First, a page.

October 10, 2012
Luxury marketers often use contests to increase brand awareness for aspirational consumers who cannot buy into the brand otherwise. However, these efforts could be a waste since true affluent consumers are not likely to participate.
The goals of a contest – such as increased brand awareness to a mass audience and a huge push for a particular product – do not seem to align with the goals of luxury marketers. However, marketers’ audiences on social media are likely made up of many aspirational consumers, so carefully-executed contests that stick with the brand image align with the goals of luxury brands strictly on social channels.
“The idea of brand contests is simply to encourage customer engagement,” said Pam Danziger, president of Unity Marketing, Stephens, PA. “If you can get a person to interact with your brand – for example, make some kind of commitment to the brand like entering a contest – you are more likely to create a bond that will translate into brand trial, purchase and ultimately loyalty.”
“As for contests in the luxury sector, I am not sure that this strategy makes sense, since as a luxury brand, one’s potential customer base is narrow and extremely segmented,” she said.
Contests can reach mass audiences and, therefore, are not an ideal tactic for luxury marketers.
“I think contests work well for mass-market brands with a mass audience and mass appeal, but for luxury brands, I am not sure that contests are the best way to meet the target customer and engage him or her,” Ms. Danziger said.
Consumers who can afford to purchase luxury goods and services generally do not participate in contests, per Al Ries, chairman of marketing consultancy Ries & Ries, Roswell, GA.
The target audience of luxury brands is high-net-worth consumers who do not need to win something that they can purchase easily.
On the bright side, brand dilution is not at risk since affluent consumers are likely to ignore the effort. Instead, they will interact with brands on their own terms.
But, a luxury brand contest could work if the prize is something that cannot be bought.
U.S. label Michael Kors could have used this approach when it hosted a mobile contest during which users could flaunt their favorite brand watch for the chance to win a limited-edition timepiece.
The prize was one of three numbered New York Limited Edition Runway Watch timepieces (see story).
Michael Kors watch contest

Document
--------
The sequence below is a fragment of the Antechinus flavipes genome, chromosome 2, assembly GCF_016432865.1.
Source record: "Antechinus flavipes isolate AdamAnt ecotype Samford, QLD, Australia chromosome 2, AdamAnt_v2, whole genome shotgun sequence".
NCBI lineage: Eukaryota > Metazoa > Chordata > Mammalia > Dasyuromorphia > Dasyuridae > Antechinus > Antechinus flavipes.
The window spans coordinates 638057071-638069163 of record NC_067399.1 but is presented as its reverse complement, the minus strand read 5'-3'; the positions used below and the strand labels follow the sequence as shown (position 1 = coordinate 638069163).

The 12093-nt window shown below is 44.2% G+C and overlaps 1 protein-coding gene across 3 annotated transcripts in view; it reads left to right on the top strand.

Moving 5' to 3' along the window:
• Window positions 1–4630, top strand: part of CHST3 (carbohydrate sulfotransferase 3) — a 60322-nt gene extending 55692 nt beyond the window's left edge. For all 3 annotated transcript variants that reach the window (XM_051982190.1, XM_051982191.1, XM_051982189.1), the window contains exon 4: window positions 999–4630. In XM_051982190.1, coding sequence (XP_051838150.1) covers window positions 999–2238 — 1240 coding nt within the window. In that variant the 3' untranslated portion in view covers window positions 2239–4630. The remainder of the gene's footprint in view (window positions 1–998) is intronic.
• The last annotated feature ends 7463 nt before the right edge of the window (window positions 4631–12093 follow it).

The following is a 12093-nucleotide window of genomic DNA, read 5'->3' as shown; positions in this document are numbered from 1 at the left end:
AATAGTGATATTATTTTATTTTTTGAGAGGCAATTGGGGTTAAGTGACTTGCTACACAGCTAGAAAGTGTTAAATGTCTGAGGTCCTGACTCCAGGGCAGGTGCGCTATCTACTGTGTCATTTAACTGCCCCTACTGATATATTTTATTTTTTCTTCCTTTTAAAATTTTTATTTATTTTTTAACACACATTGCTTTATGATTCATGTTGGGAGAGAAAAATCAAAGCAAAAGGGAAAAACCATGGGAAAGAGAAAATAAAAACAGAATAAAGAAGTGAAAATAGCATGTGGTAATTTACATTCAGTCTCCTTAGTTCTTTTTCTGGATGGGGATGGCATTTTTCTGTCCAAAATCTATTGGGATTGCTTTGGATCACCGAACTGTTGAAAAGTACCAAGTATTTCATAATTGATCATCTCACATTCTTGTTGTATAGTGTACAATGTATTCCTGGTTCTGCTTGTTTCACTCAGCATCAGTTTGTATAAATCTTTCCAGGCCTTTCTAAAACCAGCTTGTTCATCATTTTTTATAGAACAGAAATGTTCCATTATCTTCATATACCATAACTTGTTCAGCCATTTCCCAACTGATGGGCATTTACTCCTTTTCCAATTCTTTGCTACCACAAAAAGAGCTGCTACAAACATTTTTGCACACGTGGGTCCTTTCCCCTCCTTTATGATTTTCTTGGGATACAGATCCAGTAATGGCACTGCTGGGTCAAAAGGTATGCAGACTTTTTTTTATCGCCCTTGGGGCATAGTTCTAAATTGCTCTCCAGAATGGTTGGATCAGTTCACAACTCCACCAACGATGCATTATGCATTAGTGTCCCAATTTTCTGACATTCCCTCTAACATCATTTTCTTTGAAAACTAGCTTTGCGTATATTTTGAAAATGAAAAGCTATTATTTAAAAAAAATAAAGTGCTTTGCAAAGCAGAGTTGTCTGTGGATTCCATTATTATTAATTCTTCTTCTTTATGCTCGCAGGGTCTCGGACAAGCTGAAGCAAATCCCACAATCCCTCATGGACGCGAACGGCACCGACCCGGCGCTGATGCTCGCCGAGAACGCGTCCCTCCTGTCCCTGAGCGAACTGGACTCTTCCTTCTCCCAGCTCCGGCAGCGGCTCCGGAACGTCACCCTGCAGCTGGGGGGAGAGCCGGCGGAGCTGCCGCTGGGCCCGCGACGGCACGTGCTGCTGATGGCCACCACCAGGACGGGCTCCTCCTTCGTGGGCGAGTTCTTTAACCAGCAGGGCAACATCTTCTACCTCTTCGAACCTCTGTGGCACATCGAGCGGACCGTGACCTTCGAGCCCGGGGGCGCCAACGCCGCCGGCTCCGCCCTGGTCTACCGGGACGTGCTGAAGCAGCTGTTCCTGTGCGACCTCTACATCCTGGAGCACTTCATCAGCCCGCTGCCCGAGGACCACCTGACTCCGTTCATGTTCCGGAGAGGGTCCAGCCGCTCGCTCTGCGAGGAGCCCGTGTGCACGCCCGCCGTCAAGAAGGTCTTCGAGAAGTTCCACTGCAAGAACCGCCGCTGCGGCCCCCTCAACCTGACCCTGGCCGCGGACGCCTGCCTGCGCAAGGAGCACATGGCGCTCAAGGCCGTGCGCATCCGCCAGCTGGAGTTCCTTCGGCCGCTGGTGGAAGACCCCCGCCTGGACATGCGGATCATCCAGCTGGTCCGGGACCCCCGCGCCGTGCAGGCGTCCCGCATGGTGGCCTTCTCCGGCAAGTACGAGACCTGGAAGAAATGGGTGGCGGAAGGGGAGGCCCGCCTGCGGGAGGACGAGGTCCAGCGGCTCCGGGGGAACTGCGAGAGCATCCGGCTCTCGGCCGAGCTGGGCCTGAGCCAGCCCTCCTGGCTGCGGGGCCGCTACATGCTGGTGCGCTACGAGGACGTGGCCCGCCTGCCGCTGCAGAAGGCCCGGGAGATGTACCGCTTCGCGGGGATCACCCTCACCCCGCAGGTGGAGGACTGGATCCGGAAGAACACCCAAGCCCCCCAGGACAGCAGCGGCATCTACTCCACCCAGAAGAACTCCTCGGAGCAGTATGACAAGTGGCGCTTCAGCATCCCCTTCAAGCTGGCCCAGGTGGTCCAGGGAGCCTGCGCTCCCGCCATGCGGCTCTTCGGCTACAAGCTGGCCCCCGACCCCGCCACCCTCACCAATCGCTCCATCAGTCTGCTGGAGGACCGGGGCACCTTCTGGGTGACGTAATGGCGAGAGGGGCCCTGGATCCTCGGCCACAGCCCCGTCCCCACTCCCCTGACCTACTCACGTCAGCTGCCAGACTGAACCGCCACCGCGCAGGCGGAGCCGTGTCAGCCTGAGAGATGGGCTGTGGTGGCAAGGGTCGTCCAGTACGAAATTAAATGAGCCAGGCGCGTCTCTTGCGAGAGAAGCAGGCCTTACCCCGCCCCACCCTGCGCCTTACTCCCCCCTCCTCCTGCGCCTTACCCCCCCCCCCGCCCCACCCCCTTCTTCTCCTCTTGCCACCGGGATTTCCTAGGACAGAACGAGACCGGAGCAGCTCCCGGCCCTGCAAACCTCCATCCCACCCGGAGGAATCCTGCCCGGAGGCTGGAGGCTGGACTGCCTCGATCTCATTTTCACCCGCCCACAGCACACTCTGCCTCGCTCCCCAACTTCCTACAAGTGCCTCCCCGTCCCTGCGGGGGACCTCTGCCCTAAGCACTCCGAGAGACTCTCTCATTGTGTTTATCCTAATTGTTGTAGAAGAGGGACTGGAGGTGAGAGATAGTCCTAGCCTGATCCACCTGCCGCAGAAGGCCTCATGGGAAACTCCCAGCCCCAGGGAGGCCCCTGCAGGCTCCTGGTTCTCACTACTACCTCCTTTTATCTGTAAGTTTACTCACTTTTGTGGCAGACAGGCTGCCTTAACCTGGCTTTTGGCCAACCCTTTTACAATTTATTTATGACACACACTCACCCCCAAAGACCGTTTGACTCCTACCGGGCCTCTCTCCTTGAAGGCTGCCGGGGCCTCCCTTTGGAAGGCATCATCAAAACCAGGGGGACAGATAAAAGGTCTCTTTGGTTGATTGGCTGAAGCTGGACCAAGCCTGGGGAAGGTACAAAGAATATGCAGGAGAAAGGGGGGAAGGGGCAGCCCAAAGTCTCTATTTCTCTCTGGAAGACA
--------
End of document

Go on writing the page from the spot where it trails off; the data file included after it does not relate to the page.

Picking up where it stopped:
“I do not think contests strengthen luxury brands,” Mr. Ries said. “On the other hand, they probably do not dilute them much either.
“Prospects are likely to ignore such contests,” he said. “Therefore, the best prospects for a particular luxury brand are unlikely to participate in a contest conducted by that brand.”
Keep it social
Despite the disadvantages of contests, many luxury marketers are using the tactic on social media. This can be a tool to promote a brand to aspirational consumers, per Jordan Phillips, founder and director of Lure of Luxe LLC, New York.
Aspirational consumers are unlikely to buy into a luxury brand often, but they are important for the long-term survival of a brand.
Contests can be an effective way to reach out to potential brand loyalists on social media. But, above all else, these efforts need to align with the brand image and have a goal of upping engagement.
For instance, many luxury brands are holding contests via the Instagram mobile application. Since marketers rely heavily on imagery to push luxury products, letting consumers participate on a visual digital medium can work.
Four Seasons Hotels & Resorts collaborated with LVMH Moët Hennessy Louis Vuitton’s independent lifestyle site Nowness to host a photography contest that encouraged consumers to share off-the-beaten-path venues in their home city.
Consumers who submitted images for the Your Secret Cities contest via Twitter or Sina Weibo, for those in China, were entered to win a $2500 Four Seasons gift card (see story).
Four Seasons contest
“In many cases, the people following a particular brand on social media platforms are aspirational, while core clients of the brand are not necessarily in tune with the social media efforts,” Ms. Phillips said.
“All luxury brand contests should feel upscale and only undertaken with complementary brand partners in the event that the messaging reaches current clientele,” she said.
Italian label Gucci is one luxury marketer that is using contests lately and seems to be choosing particular channels and execution tactics to maintain the brand image.
For example, the label is aiming at young, trendsetting females on the digital space through a campaign with social commerce site Polyvore to raise awareness for its fall/winter Gucci Icon handbags.
Polyvore users can create a style collage on the site for the chance to win one of the label’s Jackie handbags. Gucci is likely tapping the site’s aspirational feel so that more young will strive to purchase its classic handbags (see story).
Gucci Polyvore contest
In addition, Gucci is showing off its handbags through a do-it-yourself contest that requires consumers to download, construct and design their own paper bag.
The “Cut & Craft” campaign showcases the Bamboo, Jackie and Stirrup handbags by giving consumers a paper pattern to create their own version. The label is hosting a contest on a Facebook app to give users the chance to have their bag shown to creative director Frida Giannini and featured as the cover image on Gucci’s Timeline (see story).
Social media is a place for aspirational consumers to interact with brands, so contests should be probably be limited to these channels, per Ms. Phillips.
“I believe that luxury marketers should only promote contests through social media channels,” Ms. Phillips said. “The goal should be to reach aspirational and potential clients with the contest messaging, and not current clients.”
Tricia Carr, editorial assistant on Luxury Daily, New York